Business Growth & Strategy

Can We Remove Risk From Our Strategy?

Removing Risk From StrategyWe look both ways before we cross the street.  We research the company we are dealing with before making a big purchase.  These are both examples of non-risky behavior, yet strategies sometimes do not get the same treatment in terms of risk avoidance. If you could, wouldn’t you choose to test your organization’s strategy before gambling your business and your career on the assumption that the strategy is right?

Below is a short list of tactics to help remove some of the risk from your strategy:

1. Start with the facts and base the strategy on reality, not hope.

Strategies that actually work are based in reality, not opinions, guesses or hopes. An effective planning process which includes measurement and acknowledgment of key business “truths” (including financial, cultural, competencies, and historical performance) is the best way to build such a strategy.  Those who are involved in the planning process must be open to facing these truths and critically evaluating them relative to the strategy being considered.

2. Break the strategy down into smaller component pieces.

The corporate strategy, when distilled into its pure essence of goodness, boils down into a manageable small number of goals that then expand back into a number of sub-strategies to accomplish those goals.  Managing big and complex is much more difficult than managing smaller and elegantly simple chunks of strategy. Starting early and /or ongoing makes this much easier to accomplish.

3. Test you assumptions thoroughly.

There is one more key point to make about getting in front of and controlling the strategic plan development. Assumptions form the basis of those sub-strategies referred to above, and those underlying assumptions must all be fully vetted. Fully vetting strategic assumptions also takes time. It requires allowing those involved with planning to back away from the “givens” and challenge them to ensure we are not assuming the rosiest scenarios on which to base our plan.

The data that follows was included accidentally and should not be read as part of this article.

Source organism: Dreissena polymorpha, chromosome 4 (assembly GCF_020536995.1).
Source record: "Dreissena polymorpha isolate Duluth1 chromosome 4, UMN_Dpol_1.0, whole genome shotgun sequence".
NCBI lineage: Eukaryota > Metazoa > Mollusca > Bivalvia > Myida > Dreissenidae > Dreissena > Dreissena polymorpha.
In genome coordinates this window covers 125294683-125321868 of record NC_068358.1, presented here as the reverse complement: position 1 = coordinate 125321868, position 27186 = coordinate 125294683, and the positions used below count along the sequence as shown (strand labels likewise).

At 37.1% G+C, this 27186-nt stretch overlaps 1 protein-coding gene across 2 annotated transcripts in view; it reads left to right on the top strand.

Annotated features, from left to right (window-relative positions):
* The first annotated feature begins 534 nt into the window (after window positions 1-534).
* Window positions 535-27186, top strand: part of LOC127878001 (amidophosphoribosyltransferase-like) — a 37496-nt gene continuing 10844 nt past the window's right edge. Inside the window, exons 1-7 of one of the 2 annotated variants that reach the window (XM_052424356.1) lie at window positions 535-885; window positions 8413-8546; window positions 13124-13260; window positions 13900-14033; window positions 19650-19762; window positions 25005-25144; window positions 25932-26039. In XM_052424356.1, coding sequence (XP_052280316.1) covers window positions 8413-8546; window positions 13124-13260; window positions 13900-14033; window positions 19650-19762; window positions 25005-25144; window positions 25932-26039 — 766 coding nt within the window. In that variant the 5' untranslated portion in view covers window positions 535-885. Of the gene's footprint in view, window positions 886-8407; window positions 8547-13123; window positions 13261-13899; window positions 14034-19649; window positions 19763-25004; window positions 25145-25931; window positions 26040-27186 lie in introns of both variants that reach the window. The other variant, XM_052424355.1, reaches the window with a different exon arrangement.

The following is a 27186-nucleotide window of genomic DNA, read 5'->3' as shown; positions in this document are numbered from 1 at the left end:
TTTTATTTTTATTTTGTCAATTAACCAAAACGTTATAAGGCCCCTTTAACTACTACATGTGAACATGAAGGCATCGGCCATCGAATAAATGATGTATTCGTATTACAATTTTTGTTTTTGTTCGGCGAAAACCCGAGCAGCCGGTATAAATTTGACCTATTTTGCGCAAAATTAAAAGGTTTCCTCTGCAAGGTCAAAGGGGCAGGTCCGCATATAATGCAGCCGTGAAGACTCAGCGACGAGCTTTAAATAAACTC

4. Put yourself into your competitors shoes and think about how you would counter your own strategy.

We can delude ourselves with “happy talk” and the belief that our strategy is more advanced and sophisticated than that of our competitor.  The truth is, unless we undertake the exercise of attacking our own business’s weaknesses and vulnerabilities and then shore those areas up through strategic initiatives – our competitors will be more than happy to exploit them for us.

All too often, corporate strategies are devised without thinking in our competitor’s shoes.  Competitors are smart and aggressive, especially those that are quickly coming up from behind us in terms of market share. Their eyes are fixed on us already.  What maneuvers will they make to overcome us competitively?  What proactive elements of our strategy can put additional distance between us and them?  Our strategy must consider our vulnerabilities and account for them through counter-actions.  If we are exposed in one area of our business, then why?  What must be done to shore it up?  It is distinctly possible that strategic analysis will lead us to make decisions to exit one or more areas of our business in order to better focus on more profitable or viable segments.  In other cases, strategic analysis may trigger innovation initiatives to support a strategy of expansion – capitalizing on a dominant competitive position.

5. Pay careful attention to your industry’s direction and momentum.

By studying the movement, direction and momentum of the industry or industries served by the organization, that data can feed the strategic planning process leading to better planning decisions. For instance, if the industry data suggests that competitors are enjoying a technological advantage over your firm, how should that be addressed in the strategy?  What if consolidation is occurring?  Should we be considering a merger now?

No matter where your organization falls on the continuum of planning sophistication, there likely are opportunities that if addressed would help remove risk from your strategy.

Category: Business Growth & Strategy

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About the Author: Joe Evans

Since 2006, Joe Evans has been President & CEO of Method Frameworks, one of the world's leading strategy and operational planning management consultancies. The firm provides services for a diverse field of clients, ranging …

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